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The Value of Virtual Etiquette

By Denise DeSimone, C-Leveled

TEQ
Thought Leader

Between Zoom, Microsoft Teams, GoToMeeting and the like, it’s been a year full of more virtual meetings than I can count. While there are pros and cons to meeting virtually, the same can be said for in-person meetings. The key to success is knowing how to present yourself and be respectful of others, no matter where your meeting takes place. One thing is for certain: the virtual meeting is here to stay.

The year 2020 forced the majority of us to start thinking differently—in many ways, for the better. A large part of this new thinking involved a new approach to work, and how work integrates into each of our unique lives. The way we work has quite possibly changed forever, and I am personally thankful for the previous year for allowing more time for reflection and growth. 

As we move into 2021 and more and more citizens receive their vaccines for COVID-19, people will slowly return back to the office. Or, they might not. The “new normal” will look different for everyone. Some businesses will remain virtual for the unforeseeable future, while others will return to in-person operations. For many, we’ll see a hybrid-model of employees splitting their time between home and office. If we’ve learned anything from the past year, it’s that it really shouldn’t matter where the work or the meeting takes place, as long as the work gets done and is done well. 

If working remotely won’t apply to you personally in the near future, you should still be prepared to meet virtually with others for some time to come. Here are some ways my team and I have learned to stay present and be respectful of others’ time.

Mute Your Mic

We’ve all seen the memes, and we’ve probably all heard some variation of “you’re on mute” or “can everyone please mute?” on more occasion than one. Muting your mic when others are speaking should be at the top of your list when it comes to virtual etiquette. It will allow the person speaking to present clearly to all participants in the meeting without any verbal interruptions.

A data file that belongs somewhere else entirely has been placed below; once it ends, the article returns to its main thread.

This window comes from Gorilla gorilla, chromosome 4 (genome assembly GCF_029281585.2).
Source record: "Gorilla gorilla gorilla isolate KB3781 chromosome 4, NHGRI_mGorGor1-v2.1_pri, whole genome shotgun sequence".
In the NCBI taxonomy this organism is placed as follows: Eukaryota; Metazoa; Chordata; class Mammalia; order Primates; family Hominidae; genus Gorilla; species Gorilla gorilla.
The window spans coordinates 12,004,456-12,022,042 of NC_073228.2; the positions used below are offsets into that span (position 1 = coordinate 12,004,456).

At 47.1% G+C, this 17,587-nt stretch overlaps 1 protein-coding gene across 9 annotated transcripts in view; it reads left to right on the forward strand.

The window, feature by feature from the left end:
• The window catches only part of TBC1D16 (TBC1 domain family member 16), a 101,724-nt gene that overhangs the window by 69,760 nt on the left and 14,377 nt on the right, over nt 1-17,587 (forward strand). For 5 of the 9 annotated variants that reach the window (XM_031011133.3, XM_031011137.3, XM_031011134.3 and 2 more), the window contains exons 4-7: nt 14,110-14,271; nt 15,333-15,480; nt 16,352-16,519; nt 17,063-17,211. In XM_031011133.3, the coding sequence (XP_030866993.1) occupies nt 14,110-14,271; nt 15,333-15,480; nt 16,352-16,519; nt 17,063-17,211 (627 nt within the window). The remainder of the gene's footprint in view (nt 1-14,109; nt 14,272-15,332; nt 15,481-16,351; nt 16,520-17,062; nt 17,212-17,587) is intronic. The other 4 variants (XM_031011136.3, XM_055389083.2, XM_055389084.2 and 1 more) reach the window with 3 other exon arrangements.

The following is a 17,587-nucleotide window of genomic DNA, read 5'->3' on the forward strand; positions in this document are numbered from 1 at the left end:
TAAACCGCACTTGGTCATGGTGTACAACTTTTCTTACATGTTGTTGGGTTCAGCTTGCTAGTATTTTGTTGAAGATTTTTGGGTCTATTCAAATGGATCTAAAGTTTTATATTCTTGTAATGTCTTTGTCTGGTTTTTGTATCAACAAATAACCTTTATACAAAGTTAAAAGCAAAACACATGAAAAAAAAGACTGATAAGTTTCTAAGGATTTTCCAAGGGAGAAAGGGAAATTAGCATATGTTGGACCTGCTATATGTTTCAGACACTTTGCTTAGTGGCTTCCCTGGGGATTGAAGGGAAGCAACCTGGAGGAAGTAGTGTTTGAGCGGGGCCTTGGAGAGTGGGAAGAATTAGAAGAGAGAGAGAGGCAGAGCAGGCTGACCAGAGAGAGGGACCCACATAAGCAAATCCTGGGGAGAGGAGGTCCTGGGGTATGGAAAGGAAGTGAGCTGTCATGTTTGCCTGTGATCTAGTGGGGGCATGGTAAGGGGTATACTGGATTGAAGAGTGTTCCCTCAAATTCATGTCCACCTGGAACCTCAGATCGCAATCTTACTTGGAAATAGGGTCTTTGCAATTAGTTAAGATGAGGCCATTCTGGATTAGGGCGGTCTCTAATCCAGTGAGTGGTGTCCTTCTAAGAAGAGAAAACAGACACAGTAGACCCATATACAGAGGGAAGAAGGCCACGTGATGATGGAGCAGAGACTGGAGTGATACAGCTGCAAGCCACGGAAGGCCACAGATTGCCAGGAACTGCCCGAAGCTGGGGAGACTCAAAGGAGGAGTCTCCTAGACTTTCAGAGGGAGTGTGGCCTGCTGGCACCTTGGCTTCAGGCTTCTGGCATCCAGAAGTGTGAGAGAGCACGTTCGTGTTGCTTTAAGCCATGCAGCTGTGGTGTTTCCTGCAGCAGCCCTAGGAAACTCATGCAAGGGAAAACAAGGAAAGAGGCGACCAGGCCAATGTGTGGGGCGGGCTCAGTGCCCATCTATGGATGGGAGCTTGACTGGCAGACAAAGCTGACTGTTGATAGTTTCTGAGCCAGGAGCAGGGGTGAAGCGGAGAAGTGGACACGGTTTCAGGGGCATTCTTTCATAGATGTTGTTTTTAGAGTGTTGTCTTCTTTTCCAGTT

Avoid a Distracting Background

We all have our unique tastes and style, but that doesn’t mean everyone wants to see it. A busy background can be quite the distraction. Whether you have a quirky artwork collection or one too many plants, consider cleaning up your home workspace for fewer distractions on camera. Or, to make things easier, change your settings to blur your background and the problem will be solved. This also works for those days when you haven’t had a chance to clean the house! It’s a win-win scenario.

Dress Appropriately

Work-from-home outfits are a lot more comfortable, but you should really change out of your pajamas when you’re on camera. Just as you would do in person, it’s important to dress in a presentable way when meeting with others. It’s respectful to them and is also a way to be taken more seriously. Plus, when you look good, you feel good, which leads to better presentation skills.  

Speak Up

Your role won’t always be at the focal point of a meeting. However, that doesn’t mean you should stay silent for the entire call. Even if you don’t plan on presenting anything, always make a point to introduce yourself and say hello at the beginning of a meeting. The same goes for signing off once the meeting concludes. If you have nothing to add professionally, simply asking about a person’s day goes a long way towards being friendly and approachable.

Give Grace to Others

While you can try your best to minimize distractions like downplaying your back-ground and not eating on camera, some distractions while working from home just can’t be avoided. For instance, the cat running across the keyboard or the child yelling a question in the background. The beauty and curse of working from home is that others are likely around, and they won’t always be quiet. Accept this for what it is and be patient with others as they would do for you. 

In many ways, it’s been a nice change of pace meeting virtually and getting a glimpse into our clients’ lives. I think we’re really starting to get the hang of this. I’d love to hear what some of you would add to your own virtual etiquette list. Reach out at any time. ddesimone@c-leveled.com